The Michelin Comp 34 is one of two brand new downhill models tapping into their unrivalled heritage, designed for hard-pack and bike park terrain.
The Michelin Comp 34 uses the brand’s slurpy Magi-X DH rubber blend and is labelled as faster rolling than the Comp 22 model. This, in turn, is targeted at slightly looser, more varied conditions. If that’s the case then I dread to see how slow the 22 is, as this is one of the stickiest, slowest-turning tyres I’ve ever used (excluding pure mud tyres).
Although it has to be said that Michelin can legitimately claim that its iconic downhill treads spawned many imitators, and influenced most of today’s popular patterns. The siped tread pattern comprises of outer blocks of alternate offset cubes and L-shaped lugs, and then centre knobs in the same vein as a Maxxis Minion DHR II.
Michelin’s casing is seriously robust. The bead is wire, so doesn’t fold, and the carcass is proper double-layer downhill spec with two coarse 55tpi plies and extra reinforcement on sidewalls and bead. In total, up to four layers protect the sides, and there’s a bolstering wedge in the bead to provide extra pinch protection at bottom out.
You can run lower pressures with minimal squirm, although running around 20psi up front felt great for grip and plenty supportive, I did have multiple rim dinging moments smashing through the tyre to the rim wall. I never burped the bead once, however, and had zero punctures or issues with damage. The 34s are pretty porous though, and needed multiple re-inflations every few days to seal fully and hold air pressure. Wear life is about the same as a Maxx Grip Maxxis and tread blocks scrub off evenly with no torn knobs or sidewall damage.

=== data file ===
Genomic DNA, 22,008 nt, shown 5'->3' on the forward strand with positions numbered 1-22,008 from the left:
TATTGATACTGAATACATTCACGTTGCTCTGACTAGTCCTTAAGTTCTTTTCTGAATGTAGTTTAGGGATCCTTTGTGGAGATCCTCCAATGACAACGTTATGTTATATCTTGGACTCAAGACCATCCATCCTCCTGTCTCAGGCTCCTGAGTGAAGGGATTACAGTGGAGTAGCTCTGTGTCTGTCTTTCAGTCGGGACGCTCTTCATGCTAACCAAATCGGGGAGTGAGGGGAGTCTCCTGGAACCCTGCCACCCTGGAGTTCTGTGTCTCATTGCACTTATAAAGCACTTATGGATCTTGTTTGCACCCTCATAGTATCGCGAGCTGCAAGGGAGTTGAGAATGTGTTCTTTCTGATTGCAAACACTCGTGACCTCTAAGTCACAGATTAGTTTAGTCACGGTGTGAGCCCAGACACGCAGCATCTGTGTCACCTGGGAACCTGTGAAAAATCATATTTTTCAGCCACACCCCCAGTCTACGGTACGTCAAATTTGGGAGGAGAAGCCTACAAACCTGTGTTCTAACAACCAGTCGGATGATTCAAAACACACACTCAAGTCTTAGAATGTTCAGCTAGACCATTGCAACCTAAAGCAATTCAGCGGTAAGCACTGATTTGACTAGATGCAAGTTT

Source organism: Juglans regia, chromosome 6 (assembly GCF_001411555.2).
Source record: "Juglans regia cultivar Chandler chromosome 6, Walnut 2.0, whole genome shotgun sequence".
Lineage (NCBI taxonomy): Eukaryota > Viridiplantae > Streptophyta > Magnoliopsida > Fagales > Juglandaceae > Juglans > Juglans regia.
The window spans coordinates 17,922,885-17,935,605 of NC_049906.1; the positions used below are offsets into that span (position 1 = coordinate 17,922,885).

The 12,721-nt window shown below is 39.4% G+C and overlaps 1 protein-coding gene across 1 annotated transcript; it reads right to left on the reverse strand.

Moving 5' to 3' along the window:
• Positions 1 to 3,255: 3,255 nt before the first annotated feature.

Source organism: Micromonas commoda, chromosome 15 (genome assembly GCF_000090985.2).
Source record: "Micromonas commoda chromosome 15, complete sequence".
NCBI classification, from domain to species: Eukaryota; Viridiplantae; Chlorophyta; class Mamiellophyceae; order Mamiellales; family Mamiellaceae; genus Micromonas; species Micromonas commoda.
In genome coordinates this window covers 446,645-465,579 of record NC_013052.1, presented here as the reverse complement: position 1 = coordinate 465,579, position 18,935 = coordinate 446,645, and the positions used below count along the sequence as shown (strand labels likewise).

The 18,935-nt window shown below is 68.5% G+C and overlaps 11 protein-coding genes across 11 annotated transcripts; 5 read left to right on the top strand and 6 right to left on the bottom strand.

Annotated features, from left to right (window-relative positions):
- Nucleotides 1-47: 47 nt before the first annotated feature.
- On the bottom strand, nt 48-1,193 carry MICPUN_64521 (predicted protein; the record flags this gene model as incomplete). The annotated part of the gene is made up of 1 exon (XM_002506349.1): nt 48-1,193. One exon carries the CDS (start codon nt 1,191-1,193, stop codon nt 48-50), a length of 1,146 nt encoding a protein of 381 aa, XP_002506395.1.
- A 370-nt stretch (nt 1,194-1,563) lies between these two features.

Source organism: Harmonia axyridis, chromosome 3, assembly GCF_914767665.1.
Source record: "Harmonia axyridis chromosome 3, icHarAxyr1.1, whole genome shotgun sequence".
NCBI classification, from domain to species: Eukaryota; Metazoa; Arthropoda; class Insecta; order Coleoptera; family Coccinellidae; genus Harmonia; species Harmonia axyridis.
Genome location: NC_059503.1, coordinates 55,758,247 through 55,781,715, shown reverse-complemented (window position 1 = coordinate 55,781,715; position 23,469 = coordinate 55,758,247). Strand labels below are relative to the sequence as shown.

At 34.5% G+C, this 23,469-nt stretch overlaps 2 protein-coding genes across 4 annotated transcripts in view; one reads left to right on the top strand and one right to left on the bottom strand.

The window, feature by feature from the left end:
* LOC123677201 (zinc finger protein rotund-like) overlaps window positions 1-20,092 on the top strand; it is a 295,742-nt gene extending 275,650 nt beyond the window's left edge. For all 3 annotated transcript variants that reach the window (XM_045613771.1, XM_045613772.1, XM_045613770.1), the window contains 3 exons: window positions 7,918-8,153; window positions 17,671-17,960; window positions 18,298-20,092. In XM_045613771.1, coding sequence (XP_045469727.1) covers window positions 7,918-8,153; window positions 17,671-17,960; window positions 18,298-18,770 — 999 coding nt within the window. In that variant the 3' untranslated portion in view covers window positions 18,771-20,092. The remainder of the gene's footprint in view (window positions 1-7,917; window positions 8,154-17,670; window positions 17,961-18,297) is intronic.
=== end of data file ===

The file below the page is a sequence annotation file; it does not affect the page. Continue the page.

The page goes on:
From the first roll on gravel to get to the lifts, the sound of the ultra-sticky rubber squelching and firing small stones at my downtube hinted at the grip the Comp 34 was going to deliver. The tyre has absolutely shed loads of it, and a great feel with a dull, stable, predictable touch. Damping and hold on every type of rock, root and dirt is at least as good as any leading DH compounds I’ve used including Maxxis Maxx Grip and Schwalbe Addix Ultra Soft, and the slightly lower tread and slightly thinner profile makes it very precise on hard-pack.
Braking control and leant-over grip are totally trustworthy and the Magi-X compound is very confident on wet days with no pinginess or unsettling breakaway. One area where the Comp 34 isn’t as versatile as some is in deeper soil or loam when it’s greasy, as the shoulder blocks aren’t quite as tall as a Schwalbe Magic Mary or Maxxis Assegai.
So, Comp 34 grip and damping is fantastic and I felt super-confident on these tyres. One thing worth reiterating is the slow rolling speed; a real-world consequence being that lighter riding pals were consistently pulling away from me on their Maxx Gripp Maxxis tyres. So unless you’re riding the steepest trails, the friction and resistance will bring a speed penalty.
This aspect, plus the heavy weight, means this Michelin Comp 34 needs to be considered as a pure, aggressive DH tyre, rather than versatile enough to double up for a bit of enduro. If you do lug it round though, expect to be rewarded with hero levels of confidence and assurance all over the mountain.